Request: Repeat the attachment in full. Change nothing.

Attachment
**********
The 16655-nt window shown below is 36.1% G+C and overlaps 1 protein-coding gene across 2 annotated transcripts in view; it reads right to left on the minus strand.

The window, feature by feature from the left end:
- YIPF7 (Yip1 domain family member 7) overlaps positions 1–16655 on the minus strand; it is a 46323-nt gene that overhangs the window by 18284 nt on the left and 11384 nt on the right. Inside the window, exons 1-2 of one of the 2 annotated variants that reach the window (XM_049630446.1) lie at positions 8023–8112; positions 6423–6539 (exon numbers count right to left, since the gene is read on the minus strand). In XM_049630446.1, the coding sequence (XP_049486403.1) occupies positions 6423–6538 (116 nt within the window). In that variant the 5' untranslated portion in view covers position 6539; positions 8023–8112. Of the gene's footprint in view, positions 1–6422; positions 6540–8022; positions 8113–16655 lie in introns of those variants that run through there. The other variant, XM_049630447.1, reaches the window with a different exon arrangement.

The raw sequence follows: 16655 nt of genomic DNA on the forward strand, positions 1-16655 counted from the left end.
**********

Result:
The 16655-nt window shown below is 36.1% G+C and overlaps 1 protein-coding gene across 2 annotated transcripts in view; it reads right to left on the minus strand.

The window, feature by feature from the left end:
- YIPF7 (Yip1 domain family member 7) overlaps positions 1–16655 on the minus strand; it is a 46323-nt gene that overhangs the window by 18284 nt on the left and 11384 nt on the right. Inside the window, exons 1-2 of one of the 2 annotated variants that reach the window (XM_049630446.1) lie at positions 8023–8112; positions 6423–6539 (exon numbers count right to left, since the gene is read on the minus strand). In XM_049630446.1, the coding sequence (XP_049486403.1) occupies positions 6423–6538 (116 nt within the window). In that variant the 5' untranslated portion in view covers position 6539; positions 8023–8112. Of the gene's footprint in view, positions 1–6422; positions 6540–8022; positions 8113–16655 lie in introns of those variants that run through there. The other variant, XM_049630447.1, reaches the window with a different exon arrangement.

The raw sequence follows: 16655 nt of genomic DNA on the forward strand, positions 1-16655 counted from the left end.